Well this caught everyone by surprise!
“No caps. No drawdown limits. Let me be clear: no one will have to buy an annuity.”
Well At around 1.20pm on 19 March, George Osborne, in the words of some commentators, in a few short minutes “killed the annuities market”. This might (definitely!) be a bit of an exaggeration but the impact was significant and immediate.
Those firms that only sell annuities were worst hit, with enhanced annuities specialist Partnership experiencing panic selling that saw its share price plummet 55 per cent and its value drop £700m. Just Retirement lost a third of its value in a £529m sell-off.
Larger life firms were hit too: Legal and General lost a staggering £1.1bn, Prudential £700m, Aviva £550m, Standard Life £260m and Friends Life-owner Resolution £230m.
The truth is that things will more than likely calm down, pleasing the late Michael Winner as well as the affected providers.
Punters with larger retirement pots may well take a bit more in cash than previously but the bigger and lasting change is expected among those with pension assets of less than £50,000. Would you take £150 to £200 a month or £40,000 now?
With 47 per cent of advisers’ total client bases having pensions assets under £100,000, the tremors will be unavoidable for standard annuity sales. But the trend towards blended retirement solutions (and consideration of all assets) was well underway before the budget with most advisers openly questioning the value and appropriateness of conventional annuities for many clients.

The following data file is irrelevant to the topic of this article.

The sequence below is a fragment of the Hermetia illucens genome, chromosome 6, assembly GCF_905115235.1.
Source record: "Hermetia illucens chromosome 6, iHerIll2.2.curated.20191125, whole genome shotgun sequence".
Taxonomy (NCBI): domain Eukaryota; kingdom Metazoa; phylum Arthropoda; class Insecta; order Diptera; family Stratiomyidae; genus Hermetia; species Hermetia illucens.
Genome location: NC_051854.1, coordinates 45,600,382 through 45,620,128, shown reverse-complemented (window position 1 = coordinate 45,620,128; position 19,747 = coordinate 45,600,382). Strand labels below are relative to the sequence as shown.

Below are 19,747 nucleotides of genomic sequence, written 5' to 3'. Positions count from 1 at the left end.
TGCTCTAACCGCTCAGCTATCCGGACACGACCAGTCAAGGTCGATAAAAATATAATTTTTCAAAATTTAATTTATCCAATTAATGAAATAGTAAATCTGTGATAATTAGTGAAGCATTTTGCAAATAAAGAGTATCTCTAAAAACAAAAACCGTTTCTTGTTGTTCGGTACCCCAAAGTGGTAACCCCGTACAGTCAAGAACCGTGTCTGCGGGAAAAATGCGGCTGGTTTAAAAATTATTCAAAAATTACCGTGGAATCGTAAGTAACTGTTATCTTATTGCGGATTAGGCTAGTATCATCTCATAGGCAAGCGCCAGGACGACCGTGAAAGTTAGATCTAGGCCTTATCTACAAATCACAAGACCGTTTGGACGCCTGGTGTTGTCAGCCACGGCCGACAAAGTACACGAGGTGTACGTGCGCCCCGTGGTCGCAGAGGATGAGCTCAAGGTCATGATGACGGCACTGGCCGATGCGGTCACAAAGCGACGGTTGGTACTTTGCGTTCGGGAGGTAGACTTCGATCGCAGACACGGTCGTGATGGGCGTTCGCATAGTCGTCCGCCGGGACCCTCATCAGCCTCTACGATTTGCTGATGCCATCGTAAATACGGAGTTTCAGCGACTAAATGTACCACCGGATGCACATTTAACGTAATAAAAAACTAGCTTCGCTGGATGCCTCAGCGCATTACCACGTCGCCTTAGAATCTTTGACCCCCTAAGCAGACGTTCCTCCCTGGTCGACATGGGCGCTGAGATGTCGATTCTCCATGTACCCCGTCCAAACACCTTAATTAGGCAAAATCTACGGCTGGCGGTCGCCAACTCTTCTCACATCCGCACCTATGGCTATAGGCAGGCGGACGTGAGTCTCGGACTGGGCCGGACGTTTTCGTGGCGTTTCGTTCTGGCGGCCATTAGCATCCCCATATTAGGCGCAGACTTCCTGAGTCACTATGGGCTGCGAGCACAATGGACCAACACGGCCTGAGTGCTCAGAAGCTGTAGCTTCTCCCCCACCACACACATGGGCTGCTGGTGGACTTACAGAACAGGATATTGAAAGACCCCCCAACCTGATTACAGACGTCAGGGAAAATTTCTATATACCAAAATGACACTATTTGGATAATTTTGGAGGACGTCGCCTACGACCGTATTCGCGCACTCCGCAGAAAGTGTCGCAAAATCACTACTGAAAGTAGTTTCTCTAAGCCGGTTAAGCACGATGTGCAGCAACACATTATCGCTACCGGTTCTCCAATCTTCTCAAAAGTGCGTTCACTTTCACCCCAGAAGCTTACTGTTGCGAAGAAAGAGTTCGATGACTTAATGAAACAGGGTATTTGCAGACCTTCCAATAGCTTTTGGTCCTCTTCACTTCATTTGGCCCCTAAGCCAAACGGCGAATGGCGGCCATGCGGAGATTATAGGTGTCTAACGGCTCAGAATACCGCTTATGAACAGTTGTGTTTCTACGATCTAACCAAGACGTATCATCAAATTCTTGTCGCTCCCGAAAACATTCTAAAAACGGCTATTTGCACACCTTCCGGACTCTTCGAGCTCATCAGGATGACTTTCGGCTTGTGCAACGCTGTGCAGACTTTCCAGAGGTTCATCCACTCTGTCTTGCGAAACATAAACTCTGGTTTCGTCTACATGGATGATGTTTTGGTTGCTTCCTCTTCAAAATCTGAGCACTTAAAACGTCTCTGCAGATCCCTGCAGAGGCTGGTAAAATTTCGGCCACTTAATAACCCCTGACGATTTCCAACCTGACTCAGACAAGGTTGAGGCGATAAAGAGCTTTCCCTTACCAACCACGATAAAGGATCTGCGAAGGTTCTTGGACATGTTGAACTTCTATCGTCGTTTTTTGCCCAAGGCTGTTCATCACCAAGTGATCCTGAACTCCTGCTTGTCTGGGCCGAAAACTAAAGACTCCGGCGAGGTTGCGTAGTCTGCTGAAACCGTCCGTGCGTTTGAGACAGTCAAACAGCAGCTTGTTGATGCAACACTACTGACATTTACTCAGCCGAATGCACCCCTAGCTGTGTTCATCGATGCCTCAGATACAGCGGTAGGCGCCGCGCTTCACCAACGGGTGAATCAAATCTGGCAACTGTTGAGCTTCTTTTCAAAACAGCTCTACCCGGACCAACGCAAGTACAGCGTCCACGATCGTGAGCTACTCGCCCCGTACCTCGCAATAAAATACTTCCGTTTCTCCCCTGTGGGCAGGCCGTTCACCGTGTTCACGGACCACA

We will be sharing the fallout from our Retirement (R)evolution research in the coming weeks in your favourite trade rag but here are a few things to remember when everything (seemingly) goes wrong:
1. Pain is part of growing: Sometimes life closes doors because it’s time to move forward (And that’s a good thing because we often won’t move unless circumstances force us to).
2. Everything in life is temporary: Every time it rains, it stops raining.
3. Every moment gives you a new beginning and a new ending: Make the best of both.
4. Worrying and complaining changes nothing: Those who complain the most, accomplish the least. Take action instead.
5. Other people’s negativity is not your problem: People are going to talk regardless of what you do or how well you do it. So worry about yourself before you worry about what others think.
IFA quotes from our Retirement (R)evolution research: